Sir John Lavery's The Jockeys' Dressing Room at Ascot
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The Jockeys' Dressing Room at Ascot
Sir John Lavery -- Irish painter
Tate Gallery  
Oil on canvas  
63.5 x 81.3 cm  
Presented by the Trustees of the Chantrey Bequest 1924  N03958  
Jpg: Tate Gallery 

From: Tate Gallery  
Frances Fowle, October 2000 

This is one of a series of pictures of jockeys and racegoers that Lavery produced during the early 1920s.  . . . A keen horseman, Lavery had sketched his first racing scenes at Newmarket in 1913, and in 1919 he painted The Derby in the Rain (ex Fine Art Society). In 1923 he produced a similar picture of the Ascot races in a downpour, which resulted in his spending two weeks in bed. In general, however, in these later works, instead of focusing on the racetrack, Lavery sketched in the warmth and relative comfort of the dressing rooms and weighing rooms at Ascot, Epsom and Hurst Park.  . . . 
Developing the theme of this picture, the following year Lavery painted the weighing room at Hurst Park from a closer viewpoint, and incorporating thirteen of the most famous jockeys of the day. (This painting is in a private collection, and the preparatory sketch is in the Ulster Museum in Belfast.) Lavery apparently persuaded the jockey, a man called Donoghue, that if he posed in the scales he would win the race (possibly the Lincoln Handicap) [Thumbnail]. When Lavery's prophecy came true, all the other jockeys thereafter would touch the artist's shoulder for good luck before going out to race.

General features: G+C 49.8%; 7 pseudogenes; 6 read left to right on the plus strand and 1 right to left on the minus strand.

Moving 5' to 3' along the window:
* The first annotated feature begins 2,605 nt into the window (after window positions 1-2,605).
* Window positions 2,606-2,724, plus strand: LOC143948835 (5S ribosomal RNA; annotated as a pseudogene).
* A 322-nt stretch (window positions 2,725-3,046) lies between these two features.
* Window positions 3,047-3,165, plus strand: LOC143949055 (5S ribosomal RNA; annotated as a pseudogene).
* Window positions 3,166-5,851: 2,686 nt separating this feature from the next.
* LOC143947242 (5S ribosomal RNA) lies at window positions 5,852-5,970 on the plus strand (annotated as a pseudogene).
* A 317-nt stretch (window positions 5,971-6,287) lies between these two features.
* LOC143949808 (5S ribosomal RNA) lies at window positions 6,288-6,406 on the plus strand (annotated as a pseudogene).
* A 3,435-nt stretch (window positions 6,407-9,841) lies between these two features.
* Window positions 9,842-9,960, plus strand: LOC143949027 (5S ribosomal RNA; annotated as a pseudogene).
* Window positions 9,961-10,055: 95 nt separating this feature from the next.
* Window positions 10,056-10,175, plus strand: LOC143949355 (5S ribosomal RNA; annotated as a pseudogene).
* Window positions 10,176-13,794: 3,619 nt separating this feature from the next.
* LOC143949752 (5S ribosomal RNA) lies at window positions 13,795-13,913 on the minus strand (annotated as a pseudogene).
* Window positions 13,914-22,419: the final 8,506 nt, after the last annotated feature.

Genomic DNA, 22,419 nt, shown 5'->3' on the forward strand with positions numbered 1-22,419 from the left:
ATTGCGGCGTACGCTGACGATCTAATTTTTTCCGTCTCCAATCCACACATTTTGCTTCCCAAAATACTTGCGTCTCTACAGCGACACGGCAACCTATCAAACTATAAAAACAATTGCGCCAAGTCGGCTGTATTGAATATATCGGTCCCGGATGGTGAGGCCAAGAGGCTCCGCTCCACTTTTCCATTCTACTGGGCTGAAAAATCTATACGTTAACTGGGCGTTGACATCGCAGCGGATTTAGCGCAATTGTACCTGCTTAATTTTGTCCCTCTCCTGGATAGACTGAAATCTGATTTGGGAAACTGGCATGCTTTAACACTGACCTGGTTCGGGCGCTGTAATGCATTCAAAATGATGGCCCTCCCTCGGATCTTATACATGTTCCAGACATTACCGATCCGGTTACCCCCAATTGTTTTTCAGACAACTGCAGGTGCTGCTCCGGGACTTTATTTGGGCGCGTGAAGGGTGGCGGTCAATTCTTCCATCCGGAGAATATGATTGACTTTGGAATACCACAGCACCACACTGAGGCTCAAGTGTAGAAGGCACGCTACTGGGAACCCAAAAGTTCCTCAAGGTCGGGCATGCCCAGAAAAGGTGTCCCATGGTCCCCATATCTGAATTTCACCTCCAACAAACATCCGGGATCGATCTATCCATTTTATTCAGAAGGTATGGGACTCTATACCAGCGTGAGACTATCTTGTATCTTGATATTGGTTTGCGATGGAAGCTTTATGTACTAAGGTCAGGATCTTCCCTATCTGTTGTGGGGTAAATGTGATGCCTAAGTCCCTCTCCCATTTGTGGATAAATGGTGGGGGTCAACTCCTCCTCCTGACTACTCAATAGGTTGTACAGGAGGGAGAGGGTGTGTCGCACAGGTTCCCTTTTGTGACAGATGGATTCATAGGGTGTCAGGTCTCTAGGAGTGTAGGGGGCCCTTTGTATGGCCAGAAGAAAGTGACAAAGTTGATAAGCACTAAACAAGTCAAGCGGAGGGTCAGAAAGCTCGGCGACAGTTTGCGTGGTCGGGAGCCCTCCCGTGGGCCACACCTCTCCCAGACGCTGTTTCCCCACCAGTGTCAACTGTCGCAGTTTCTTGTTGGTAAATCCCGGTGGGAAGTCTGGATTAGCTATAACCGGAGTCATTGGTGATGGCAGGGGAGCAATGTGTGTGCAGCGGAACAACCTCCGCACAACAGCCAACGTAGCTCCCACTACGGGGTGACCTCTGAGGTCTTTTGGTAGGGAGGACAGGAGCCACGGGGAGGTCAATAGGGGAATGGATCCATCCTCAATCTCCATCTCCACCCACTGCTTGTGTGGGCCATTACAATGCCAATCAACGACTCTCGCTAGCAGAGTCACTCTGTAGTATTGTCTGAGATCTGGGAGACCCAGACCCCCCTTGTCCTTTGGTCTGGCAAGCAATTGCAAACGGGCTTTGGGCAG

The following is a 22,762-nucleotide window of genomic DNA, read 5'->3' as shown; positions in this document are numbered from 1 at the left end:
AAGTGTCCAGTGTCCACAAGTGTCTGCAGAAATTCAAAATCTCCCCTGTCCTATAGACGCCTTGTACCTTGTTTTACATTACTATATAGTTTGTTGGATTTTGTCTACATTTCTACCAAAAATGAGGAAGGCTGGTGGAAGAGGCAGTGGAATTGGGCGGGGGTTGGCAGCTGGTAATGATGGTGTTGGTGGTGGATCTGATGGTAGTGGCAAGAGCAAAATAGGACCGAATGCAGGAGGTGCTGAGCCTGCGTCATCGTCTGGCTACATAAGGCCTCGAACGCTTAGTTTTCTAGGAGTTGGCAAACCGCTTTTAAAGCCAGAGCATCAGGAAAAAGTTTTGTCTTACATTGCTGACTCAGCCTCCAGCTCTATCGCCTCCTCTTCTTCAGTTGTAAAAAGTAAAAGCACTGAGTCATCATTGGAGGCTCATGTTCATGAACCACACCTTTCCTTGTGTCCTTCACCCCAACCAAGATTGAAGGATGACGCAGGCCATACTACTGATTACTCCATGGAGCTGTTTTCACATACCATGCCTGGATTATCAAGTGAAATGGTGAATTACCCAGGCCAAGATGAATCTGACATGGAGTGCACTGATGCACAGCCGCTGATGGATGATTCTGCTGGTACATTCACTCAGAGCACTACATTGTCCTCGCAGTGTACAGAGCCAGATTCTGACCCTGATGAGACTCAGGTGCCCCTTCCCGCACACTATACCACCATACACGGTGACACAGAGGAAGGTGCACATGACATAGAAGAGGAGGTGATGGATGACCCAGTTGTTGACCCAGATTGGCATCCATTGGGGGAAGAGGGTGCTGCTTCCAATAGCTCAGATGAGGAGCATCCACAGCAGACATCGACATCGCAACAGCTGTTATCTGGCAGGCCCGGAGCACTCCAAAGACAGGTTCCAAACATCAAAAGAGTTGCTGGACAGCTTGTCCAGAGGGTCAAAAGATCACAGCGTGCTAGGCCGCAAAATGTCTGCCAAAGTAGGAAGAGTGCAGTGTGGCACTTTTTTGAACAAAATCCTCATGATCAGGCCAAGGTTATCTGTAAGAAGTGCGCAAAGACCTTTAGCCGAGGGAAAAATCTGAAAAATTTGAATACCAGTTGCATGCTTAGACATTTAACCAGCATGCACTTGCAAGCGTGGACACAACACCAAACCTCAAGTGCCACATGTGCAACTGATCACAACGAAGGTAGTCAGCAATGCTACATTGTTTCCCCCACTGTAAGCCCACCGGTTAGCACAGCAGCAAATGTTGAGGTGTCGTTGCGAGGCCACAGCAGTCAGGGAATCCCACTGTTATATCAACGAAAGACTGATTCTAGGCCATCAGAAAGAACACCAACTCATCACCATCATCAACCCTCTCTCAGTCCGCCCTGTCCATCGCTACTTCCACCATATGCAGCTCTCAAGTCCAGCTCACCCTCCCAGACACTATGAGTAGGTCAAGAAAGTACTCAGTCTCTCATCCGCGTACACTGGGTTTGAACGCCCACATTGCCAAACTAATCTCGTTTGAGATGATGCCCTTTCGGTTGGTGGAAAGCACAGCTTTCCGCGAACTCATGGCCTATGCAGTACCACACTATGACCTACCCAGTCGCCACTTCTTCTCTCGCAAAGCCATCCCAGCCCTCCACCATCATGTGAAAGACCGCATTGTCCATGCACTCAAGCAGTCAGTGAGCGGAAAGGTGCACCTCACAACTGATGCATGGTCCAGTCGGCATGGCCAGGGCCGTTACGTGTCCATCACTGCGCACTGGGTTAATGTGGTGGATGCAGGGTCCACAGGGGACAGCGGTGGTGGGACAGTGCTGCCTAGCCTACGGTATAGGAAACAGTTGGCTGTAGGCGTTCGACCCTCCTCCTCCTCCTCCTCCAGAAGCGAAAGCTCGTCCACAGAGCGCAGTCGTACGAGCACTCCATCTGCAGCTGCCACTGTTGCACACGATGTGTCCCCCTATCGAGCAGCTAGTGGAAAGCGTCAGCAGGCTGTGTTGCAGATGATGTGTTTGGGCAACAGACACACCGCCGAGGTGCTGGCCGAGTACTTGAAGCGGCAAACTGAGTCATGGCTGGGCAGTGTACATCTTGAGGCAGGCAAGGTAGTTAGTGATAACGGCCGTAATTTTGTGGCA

Further reading: 
Kenneth McConkey, Sir John Lavery, Edinburgh 1993, pp.175-7, reproduced p.175.  




By:  Natasha Wallace
Copyright 1998-2002 all rights reversed
Created 12/5/2002